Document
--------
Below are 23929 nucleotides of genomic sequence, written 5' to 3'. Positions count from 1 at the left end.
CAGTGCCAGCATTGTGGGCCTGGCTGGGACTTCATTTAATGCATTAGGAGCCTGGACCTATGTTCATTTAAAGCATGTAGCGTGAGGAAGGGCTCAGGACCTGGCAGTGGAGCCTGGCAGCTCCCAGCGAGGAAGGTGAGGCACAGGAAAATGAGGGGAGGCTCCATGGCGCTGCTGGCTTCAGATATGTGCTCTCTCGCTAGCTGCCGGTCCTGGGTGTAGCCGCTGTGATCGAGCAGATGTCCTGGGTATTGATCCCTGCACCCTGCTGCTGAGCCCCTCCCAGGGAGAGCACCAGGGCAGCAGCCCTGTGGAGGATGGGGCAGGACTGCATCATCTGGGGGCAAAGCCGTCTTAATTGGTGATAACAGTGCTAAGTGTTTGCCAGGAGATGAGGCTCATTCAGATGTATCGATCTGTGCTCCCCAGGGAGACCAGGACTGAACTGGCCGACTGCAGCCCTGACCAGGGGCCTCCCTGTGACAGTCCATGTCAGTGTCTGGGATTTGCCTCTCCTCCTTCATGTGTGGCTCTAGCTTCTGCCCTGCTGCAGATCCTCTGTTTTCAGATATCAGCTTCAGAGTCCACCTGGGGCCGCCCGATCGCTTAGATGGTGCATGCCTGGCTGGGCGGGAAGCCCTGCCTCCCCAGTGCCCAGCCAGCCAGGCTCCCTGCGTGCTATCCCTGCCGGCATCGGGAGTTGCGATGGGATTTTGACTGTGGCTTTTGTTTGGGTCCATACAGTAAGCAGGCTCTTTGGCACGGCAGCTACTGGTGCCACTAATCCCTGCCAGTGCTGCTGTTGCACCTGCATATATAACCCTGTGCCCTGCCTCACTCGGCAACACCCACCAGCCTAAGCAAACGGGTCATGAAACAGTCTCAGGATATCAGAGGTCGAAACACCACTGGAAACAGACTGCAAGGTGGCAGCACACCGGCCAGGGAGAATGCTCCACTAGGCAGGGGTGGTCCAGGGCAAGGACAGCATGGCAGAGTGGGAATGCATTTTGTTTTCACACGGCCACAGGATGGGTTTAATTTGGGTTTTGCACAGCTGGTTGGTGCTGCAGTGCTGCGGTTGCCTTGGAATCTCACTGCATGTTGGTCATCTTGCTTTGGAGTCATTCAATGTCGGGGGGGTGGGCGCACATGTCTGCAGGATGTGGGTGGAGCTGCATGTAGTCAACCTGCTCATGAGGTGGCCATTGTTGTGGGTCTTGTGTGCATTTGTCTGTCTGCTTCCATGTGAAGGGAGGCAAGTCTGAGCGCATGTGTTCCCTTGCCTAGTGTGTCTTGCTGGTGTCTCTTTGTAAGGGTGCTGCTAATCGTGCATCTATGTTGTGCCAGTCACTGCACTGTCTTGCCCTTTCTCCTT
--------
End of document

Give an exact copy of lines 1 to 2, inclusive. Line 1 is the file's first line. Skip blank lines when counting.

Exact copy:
Below are 23929 nucleotides of genomic sequence, written 5' to 3'. Positions count from 1 at the left end.
CAGTGCCAGCATTGTGGGCCTGGCTGGGACTTCATTTAATGCATTAGGAGCCTGGACCTATGTTCATTTAAAGCATGTAGCGTGAGGAAGGGCTCAGGACCTGGCAGTGGAGCCTGGCAGCTCCCAGCGAGGAAGGTGAGGCACAGGAAAATGAGGGGAGGCTCCATGGCGCTGCTGGCTTCAGATATGTGCTCTCTCGCTAGCTGCCGGTCCTGGGTGTAGCCGCTGTGATCGAGCAGATGTCCTGGGTATTGATCCCTGCACCCTGCTGCTGAGCCCCTCCCAGGGAGAGCACCAGGGCAGCAGCCCTGTGGAGGATGGGGCAGGACTGCATCATCTGGGGGCAAAGCCGTCTTAATTGGTGATAACAGTGCTAAGTGTTTGCCAGGAGATGAGGCTCATTCAGATGTATCGATCTGTGCTCCCCAGGGAGACCAGGACTGAACTGGCCGACTGCAGCCCTGACCAGGGGCCTCCCTGTGACAGTCCATGTCAGTGTCTGGGATTTGCCTCTCCTCCTTCATGTGTGGCTCTAGCTTCTGCCCTGCTGCAGATCCTCTGTTTTCAGATATCAGCTTCAGAGTCCACCTGGGGCCGCCCGATCGCTTAGATGGTGCATGCCTGGCTGGGCGGGAAGCCCTGCCTCCCCAGTGCCCAGCCAGCCAGGCTCCCTGCGTGCTATCCCTGCCGGCATCGGGAGTTGCGATGGGATTTTGACTGTGGCTTTTGTTTGGGTCCATACAGTAAGCAGGCTCTTTGGCACGGCAGCTACTGGTGCCACTAATCCCTGCCAGTGCTGCTGTTGCACCTGCATATATAACCCTGTGCCCTGCCTCACTCGGCAACACCCACCAGCCTAAGCAAACGGGTCATGAAACAGTCTCAGGATATCAGAGGTCGAAACACCACTGGAAACAGACTGCAAGGTGGCAGCACACCGGCCAGGGAGAATGCTCCACTAGGCAGGGGTGGTCCAGGGCAAGGACAGCATGGCAGAGTGGGAATGCATTTTGTTTTCACACGGCCACAGGATGGGTTTAATTTGGGTTTTGCACAGCTGGTTGGTGCTGCAGTGCTGCGGTTGCCTTGGAATCTCACTGCATGTTGGTCATCTTGCTTTGGAGTCATTCAATGTCGGGGGGGTGGGCGCACATGTCTGCAGGATGTGGGTGGAGCTGCATGTAGTCAACCTGCTCATGAGGTGGCCATTGTTGTGGGTCTTGTGTGCATTTGTCTGTCTGCTTCCATGTGAAGGGAGGCAAGTCTGAGCGCATGTGTTCCCTTGCCTAGTGTGTCTTGCTGGTGTCTCTTTGTAAGGGTGCTGCTAATCGTGCATCTATGTTGTGCCAGTCACTGCACTGTCTTGCCCTTTCTCCTT